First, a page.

Some of San Francisco Bay's challenge and appeal as sailing grounds is the fascinating array of ships, tugboats and pilot boats, Coast Guard vessels, dredgers, tourist and commuter ferries, and many kinds of power and sailboats that share the Bay. The most awesome and fearsome of these are the large commercial ships.
As we all know, these massive vessels are surprisingly fast through the water but are very slow to alter course. For this reason, sailboats are always the "give-way vessel" in every navigation situation. To give ships a safely wide berth, you'll need to keep eyes and ears open for approaching vessels, especially when conditions are hazy or foggy.
Here are some tips to help inform your avoidance maneuver planning.
Monitor the VHF Radio
At all times when underway, monitor VHF channel 16. You can utilize channels 12 and 14 to get details on traffic or to call SF Vessel Traffic for information.
Know the Rules of the Road
Large tankers, car carriers, and container ships cannot be easily maneuvered, so they are always considered the stand-on vessel. Give them plenty of space. If you get too close, you may hear 5 short blasts from the ship's horn as a warning. For safety's sake, heed that warning and get out of the way as quickly as you can.
Commuter ferries and non-towing tugs will give way to sailboats, but it is safest and most courteous to stay well out of their path. A power boat must always give way to a vessel under sail, unless the sailboat is overtaking the power boat.
Test your Rules of the Road knowledge by with the ASA's Navigation Rules Quiz.
To learn more, go to USCGboating.org's Navigation Rules page.
Where is that ship going?
When you see a vessel approaching, plan to stay out of its path by knowing the location of shipping channels and where ships are likely headed.
This chart image of the central bay provides details on the buoys that delineate shipping channels, as the well as arrows showing the direction of traffic in the channels.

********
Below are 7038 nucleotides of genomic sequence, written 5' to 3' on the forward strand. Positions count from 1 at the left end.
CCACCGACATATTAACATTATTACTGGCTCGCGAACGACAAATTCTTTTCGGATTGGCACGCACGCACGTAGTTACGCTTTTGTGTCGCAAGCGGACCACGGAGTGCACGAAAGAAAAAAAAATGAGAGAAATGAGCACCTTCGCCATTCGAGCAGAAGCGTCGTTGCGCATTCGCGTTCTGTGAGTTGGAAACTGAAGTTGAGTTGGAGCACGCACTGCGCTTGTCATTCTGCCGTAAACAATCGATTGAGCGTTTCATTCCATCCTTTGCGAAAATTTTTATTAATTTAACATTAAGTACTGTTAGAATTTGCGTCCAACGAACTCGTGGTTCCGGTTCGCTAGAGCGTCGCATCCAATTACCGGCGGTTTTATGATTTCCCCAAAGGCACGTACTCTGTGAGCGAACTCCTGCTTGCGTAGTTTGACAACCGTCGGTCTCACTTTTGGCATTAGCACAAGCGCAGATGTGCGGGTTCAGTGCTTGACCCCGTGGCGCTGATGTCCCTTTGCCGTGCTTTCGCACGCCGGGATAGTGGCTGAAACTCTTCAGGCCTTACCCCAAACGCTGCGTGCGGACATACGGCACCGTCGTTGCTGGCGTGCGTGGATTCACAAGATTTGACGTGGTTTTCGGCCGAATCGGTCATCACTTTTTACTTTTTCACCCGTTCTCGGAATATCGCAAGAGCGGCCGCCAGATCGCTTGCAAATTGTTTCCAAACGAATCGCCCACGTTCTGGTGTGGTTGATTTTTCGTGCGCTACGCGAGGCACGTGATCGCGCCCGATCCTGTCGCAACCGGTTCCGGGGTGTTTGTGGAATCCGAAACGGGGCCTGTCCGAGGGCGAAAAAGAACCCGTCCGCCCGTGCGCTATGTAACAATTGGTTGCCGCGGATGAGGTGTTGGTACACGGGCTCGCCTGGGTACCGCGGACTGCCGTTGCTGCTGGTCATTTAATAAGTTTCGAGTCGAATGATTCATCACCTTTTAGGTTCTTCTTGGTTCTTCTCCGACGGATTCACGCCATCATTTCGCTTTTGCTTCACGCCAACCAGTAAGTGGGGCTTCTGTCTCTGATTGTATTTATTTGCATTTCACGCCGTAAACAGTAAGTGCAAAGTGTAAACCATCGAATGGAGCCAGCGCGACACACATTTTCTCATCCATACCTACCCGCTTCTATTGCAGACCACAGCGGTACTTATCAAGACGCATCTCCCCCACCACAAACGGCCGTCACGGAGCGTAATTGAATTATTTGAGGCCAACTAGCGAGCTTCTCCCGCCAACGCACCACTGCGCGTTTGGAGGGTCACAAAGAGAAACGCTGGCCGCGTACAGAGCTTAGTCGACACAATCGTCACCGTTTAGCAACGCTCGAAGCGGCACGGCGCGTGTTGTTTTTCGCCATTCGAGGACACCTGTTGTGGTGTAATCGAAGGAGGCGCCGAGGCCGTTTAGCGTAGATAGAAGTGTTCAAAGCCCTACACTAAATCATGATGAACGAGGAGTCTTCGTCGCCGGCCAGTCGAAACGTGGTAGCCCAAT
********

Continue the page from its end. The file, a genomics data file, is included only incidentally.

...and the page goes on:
Study your SF Bay chart and know the locations of important navigation buoys - in particular, Blossom Rock, Harding Rock, Little Harding, Little Alcatraz (GR"AZ" bell buoy) and the mid-channel markers east of Angel Island.
Built from AIS data tracking, this brief video reveals typical traffic patterns in SF Bay. You'll see that westbound ships leaving the bay often follow the main channel that lies between Alcatraz and Angel Island (Harding Rock and G1 buoys). Inbound ships often follow the channel between the city front and Alcatraz. Cruise ships travel along the city front west of Alcatraz on their way out.
Compare this video with the central bay chart area to identify where ships make their turns.
Automatic identification system (AIS) technology uses transponders on vessels to transmit vessel information, location, heading, and/or destination. This information is used by vessel traffic services to help monitor and guide traffic, and the technology comes in handy for sailors confronting conditions of poor visibility with no radar aboard. Mobile apps put AIS technology in the palm of your hand, and there are many available in the Apple App Store and Google Play to choose from.
Keep in mind that not every vessel has an AIS transponder. There is no substitute for crew on watch, so never rely on AIS alone to keep you safe.
Two Suggested Mobile AIS Apps
|Ship Finder Lite|
Not available for Android devices. Love SF Lite? Upgrade to the full ad-free Ship Finder for $4.99.
Highly rated! AIS data and nautical charts with pilotage information available for use within the app (additional cost for chart, read app description for details).
You can also view live AIS information - anywhere in the world - on the MarineTraffic.com website.
At any given time, AIS tracks over 200,000 vessels worldwide.
Article by Mary Elkins on October 8, 2019